What is curious is the juxtaposition of these tulpas against each other. Sothis and Arval are depicted facing off in the box art in the same manner their avatars are, with Byleth and Shez crossing blades. The similar nature of their powers and existence, makes us wonder what connection there could be between the two spiritual beings and if it has any relevance to Sothis’ mysterious (and not particularly fleshed out) backstory. 

An interesting thing to note is the color of Shez’s hair. When Byleth merges with Sothis in the story, their hair turns to bright, almost minty green, indelibly marking the unification of the two beings. Shez’s hair is a reddish-purple, which lies on the opposite spectrum from Byleth’s hair color. With how these two avatars and tulpas are shown against each other, Shez’s off-putting hair color seems deliberate, remarking on how opposite these characters are from one another. 

Shez’s animosity towards Byleth is easy to understand, as we will get to next, but there seems to be more than what meets the eye between Sothis and Arval. Hopefully, Three Hopes puts these questions to rest while also filling in the gaps regarding Sothis herself, which were left unanswered in Three Houses.

5. Byleth’s Role

 The inclusion of a new avatar character and making said character the protagonist of the story was a curveball no one saw coming. In doing so, it left Three Houses’ protagonist Byleth in a strange purgatory. What role are they playing in the coming events of Three Hopes

What we know is that players can choose the gender of Byleth and Byleth is responsible for nearly killing Shez at the start of the story. Also, rather than being referred to as Byleth, the Three Houses’ avatar is referred to as the Ashen Demon, a moniker they earned for their ruthless reputation on the battlefield.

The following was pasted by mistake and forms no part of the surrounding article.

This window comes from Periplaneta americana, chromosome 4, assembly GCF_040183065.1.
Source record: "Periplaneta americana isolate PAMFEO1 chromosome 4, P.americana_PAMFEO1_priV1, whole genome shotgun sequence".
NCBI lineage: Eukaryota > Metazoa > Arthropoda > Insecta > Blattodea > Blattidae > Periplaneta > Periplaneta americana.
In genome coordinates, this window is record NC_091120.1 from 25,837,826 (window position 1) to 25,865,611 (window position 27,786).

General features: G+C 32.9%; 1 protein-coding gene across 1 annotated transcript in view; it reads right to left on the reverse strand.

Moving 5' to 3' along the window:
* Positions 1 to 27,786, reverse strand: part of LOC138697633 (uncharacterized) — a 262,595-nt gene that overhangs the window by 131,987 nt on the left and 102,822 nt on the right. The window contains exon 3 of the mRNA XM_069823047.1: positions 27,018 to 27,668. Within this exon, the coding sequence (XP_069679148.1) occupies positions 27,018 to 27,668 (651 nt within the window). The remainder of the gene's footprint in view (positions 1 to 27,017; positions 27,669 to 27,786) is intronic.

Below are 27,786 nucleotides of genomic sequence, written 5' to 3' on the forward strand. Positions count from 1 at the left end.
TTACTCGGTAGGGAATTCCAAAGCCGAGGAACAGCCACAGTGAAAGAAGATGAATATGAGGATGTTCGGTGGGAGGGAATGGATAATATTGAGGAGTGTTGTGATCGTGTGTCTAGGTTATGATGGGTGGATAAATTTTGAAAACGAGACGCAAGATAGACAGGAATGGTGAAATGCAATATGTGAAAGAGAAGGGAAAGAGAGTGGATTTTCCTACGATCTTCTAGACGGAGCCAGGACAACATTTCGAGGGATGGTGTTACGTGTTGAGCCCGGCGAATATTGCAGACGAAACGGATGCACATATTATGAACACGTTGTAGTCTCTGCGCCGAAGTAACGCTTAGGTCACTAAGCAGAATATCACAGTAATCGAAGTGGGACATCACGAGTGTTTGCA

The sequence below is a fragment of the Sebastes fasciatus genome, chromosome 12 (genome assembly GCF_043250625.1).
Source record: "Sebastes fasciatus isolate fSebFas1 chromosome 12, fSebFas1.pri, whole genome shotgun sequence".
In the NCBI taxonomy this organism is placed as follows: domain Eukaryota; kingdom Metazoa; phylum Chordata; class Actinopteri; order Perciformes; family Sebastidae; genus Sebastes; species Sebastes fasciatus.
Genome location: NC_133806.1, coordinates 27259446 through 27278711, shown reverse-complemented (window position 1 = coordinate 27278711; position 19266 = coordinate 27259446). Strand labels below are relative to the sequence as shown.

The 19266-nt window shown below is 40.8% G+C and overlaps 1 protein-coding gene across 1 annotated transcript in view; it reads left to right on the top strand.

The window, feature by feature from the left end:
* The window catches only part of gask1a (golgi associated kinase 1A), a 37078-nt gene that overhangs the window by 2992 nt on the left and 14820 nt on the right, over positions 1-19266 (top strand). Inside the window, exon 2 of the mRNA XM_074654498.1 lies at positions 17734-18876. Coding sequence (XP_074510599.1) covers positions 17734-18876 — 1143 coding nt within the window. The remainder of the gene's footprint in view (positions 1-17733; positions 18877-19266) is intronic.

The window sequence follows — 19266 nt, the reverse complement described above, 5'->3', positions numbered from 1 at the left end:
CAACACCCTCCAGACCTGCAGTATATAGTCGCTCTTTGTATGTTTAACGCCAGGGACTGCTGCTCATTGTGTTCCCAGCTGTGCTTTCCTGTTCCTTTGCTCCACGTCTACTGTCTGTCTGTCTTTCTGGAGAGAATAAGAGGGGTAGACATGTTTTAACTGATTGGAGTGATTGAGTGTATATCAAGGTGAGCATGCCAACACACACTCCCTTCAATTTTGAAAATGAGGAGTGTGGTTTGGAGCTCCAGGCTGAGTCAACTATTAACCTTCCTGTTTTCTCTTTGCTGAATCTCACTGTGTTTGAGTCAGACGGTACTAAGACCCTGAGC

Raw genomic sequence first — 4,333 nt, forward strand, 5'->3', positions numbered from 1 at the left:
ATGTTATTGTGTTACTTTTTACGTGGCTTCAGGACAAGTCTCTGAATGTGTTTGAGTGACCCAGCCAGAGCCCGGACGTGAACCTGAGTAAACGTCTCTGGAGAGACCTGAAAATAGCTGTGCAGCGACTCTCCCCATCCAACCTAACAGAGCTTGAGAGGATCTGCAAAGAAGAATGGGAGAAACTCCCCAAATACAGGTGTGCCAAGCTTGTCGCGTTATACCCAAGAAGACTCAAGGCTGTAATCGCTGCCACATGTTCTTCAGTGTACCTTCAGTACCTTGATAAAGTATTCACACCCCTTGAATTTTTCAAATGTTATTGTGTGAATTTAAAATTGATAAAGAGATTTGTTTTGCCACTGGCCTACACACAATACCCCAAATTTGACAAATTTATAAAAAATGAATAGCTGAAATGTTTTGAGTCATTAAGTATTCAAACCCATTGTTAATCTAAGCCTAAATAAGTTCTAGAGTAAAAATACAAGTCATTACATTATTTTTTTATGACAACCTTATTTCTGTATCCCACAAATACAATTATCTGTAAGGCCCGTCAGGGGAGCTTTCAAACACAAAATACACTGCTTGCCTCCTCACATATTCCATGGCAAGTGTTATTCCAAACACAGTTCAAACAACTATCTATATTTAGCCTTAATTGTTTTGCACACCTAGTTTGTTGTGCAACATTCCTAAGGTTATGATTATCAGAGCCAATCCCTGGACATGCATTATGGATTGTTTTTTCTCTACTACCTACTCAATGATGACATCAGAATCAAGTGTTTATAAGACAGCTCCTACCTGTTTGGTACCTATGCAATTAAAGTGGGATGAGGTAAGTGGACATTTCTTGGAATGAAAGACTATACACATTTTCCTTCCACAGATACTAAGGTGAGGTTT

With the developers leaving fans in the dark, many have begun speculating that Byleth may play an antagonistic role in the story, and it’s hard not to see why. What isn’t as clear-cut is Byleth’s extended role and playability in-game. Though not insanely liked, Byleth still is a popular character, and having them be unplayable in a game they were previously the protagonist of would be a strange move. With that in mind, fans are wondering if there is a secret fourth path in-game with Byleth at the helm, playing out Three Hopes’ story in Shez’s stead. Whether this will be true is not known, but it would boost replayability and the depth of Three Hopes.

All questions will be put to rest when Fire Emblem Warriors: Three Hopes releases on June 24, 2022, for the Nintendo Switch. Till then, all we can do is hope.